“Necessity is the mother of invention.” The phrase is well known. Yet the implication of forces outside our control impelling us to be creative is not popular or comfortable. But when it does happen, the results can be paradigm-shifting. The world has been changed by people needing to be creative under pressure. For the Department of Defense (DoD), growing risks and budgetary constraints are producing just such pressure. For the next shift in tactics, strategy, and systems, the DoD needs to be allowed, and to allow itself, creativity. Otherwise, it will revert to stale solutions that cannot solve the problems it faces.

Under current pressures, the U.S. military is already having to make adjustments. Budget constraints for the Army have forced it to reconsider its helicopter procurements, upgrades, and strategies. This has translated in the rebuilding of the Army’s heavy attack reconnaissance squadrons. The new squadrons will mix the manned (Apache helicopters) systems with unmanned (Grey Eagle drones) systems – a first for the U.S. military. There is still budgetary math to work out, but the Army will be reducing the number of Blackhawks it operates to offset the costs.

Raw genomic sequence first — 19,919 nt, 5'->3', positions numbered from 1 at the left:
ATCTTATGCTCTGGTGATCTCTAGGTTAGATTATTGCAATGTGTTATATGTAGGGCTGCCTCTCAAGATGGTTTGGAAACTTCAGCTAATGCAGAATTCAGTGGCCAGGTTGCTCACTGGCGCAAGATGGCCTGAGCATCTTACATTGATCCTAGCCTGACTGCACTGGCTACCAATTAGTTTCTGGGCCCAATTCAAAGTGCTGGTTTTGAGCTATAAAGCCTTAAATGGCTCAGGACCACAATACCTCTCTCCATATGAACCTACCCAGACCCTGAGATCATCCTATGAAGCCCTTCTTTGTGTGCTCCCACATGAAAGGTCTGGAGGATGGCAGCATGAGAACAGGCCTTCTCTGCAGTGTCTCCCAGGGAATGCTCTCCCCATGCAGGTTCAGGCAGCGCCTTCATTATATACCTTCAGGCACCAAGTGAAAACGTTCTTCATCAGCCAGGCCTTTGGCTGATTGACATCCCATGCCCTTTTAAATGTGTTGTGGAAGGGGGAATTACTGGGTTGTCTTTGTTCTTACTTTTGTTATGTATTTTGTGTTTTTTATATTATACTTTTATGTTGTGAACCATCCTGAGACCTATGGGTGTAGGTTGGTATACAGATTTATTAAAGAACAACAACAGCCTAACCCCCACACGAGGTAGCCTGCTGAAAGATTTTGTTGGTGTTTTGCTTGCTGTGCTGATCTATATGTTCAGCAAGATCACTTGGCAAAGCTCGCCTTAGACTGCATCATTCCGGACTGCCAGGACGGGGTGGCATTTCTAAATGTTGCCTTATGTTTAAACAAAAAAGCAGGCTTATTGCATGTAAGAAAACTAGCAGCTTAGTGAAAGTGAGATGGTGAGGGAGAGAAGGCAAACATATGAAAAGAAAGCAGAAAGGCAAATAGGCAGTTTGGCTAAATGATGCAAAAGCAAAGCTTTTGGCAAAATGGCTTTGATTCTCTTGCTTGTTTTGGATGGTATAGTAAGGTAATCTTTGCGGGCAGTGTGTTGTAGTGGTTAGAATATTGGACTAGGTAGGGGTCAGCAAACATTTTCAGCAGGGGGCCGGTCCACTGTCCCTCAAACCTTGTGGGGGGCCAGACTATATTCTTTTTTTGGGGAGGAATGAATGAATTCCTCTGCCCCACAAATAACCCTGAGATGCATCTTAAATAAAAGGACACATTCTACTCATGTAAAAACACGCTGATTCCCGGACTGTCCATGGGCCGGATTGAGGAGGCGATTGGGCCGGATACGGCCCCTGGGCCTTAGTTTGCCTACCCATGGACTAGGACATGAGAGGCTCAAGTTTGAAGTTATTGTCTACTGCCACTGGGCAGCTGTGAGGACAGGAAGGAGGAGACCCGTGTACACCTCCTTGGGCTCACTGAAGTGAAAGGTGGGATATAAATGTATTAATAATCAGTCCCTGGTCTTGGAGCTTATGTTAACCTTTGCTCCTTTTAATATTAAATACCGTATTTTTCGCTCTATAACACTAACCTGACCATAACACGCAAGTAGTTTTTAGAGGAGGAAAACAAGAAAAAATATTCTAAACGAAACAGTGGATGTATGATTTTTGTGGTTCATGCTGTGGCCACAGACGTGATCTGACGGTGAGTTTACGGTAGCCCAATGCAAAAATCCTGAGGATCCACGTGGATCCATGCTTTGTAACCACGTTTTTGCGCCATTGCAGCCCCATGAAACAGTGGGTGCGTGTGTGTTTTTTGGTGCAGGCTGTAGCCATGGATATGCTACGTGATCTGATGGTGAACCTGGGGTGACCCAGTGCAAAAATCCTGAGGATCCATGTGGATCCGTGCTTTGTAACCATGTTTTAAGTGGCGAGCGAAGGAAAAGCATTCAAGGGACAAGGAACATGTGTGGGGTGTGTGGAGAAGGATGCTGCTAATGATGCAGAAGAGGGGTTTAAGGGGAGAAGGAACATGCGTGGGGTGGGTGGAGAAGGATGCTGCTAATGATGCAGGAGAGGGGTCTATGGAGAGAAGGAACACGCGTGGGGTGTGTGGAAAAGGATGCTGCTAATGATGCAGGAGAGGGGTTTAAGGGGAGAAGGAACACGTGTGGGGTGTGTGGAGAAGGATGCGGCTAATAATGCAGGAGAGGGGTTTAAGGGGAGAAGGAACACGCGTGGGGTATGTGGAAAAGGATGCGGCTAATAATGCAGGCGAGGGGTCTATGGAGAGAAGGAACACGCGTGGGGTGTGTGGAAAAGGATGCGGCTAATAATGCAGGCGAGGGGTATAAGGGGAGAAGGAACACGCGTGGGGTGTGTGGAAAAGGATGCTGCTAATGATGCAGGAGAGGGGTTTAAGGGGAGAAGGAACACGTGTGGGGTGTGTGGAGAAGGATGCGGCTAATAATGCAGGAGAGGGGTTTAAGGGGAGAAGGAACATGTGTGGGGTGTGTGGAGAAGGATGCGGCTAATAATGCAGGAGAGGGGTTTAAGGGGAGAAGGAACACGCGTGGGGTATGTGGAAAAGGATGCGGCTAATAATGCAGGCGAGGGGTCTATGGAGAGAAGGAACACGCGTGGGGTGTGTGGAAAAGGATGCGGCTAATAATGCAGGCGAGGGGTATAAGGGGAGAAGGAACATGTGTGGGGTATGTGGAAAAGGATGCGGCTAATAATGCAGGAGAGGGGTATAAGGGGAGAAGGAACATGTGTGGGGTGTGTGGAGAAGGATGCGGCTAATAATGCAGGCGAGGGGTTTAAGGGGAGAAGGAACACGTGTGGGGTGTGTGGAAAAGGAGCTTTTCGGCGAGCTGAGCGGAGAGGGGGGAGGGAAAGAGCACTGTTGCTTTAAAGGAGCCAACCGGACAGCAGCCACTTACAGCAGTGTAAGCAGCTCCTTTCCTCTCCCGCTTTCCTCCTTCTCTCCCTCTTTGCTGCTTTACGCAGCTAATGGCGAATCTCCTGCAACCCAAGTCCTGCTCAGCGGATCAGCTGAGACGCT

While the capabilities of these manned-unmanned squadrons is yet to be determined, the integration of the two types of weapons systems is a prime example of creativity in action. And it is budgetary constraints that have pushed the Army out of its comfort zone to adopt the new arrangement. While the Army may have integrated these systems at some point in the future, budget reductions produced incentives to do so. The service wanted to maintain the Apache helicopter within its force, and decided that it could change how it operates its units to do so. The results still need to be determined, but it is that spirit of experimentation that will be needed in addressing the other threats and risks the U.S. military sees around the world today.

The problems the U.S. military faces today are because the strategies, tactics, and weapons of the past are no longer sufficient. Pouring more money into the past will not provide the solutions. Today’s combination of relative budget constraints, threats, and risks, provides an opportunity for the DoD to make the next jump in military evolution. But that will only happen if the jump feels necessary. Otherwise, the Pentagon might risk remaining stuck in its comfort zone.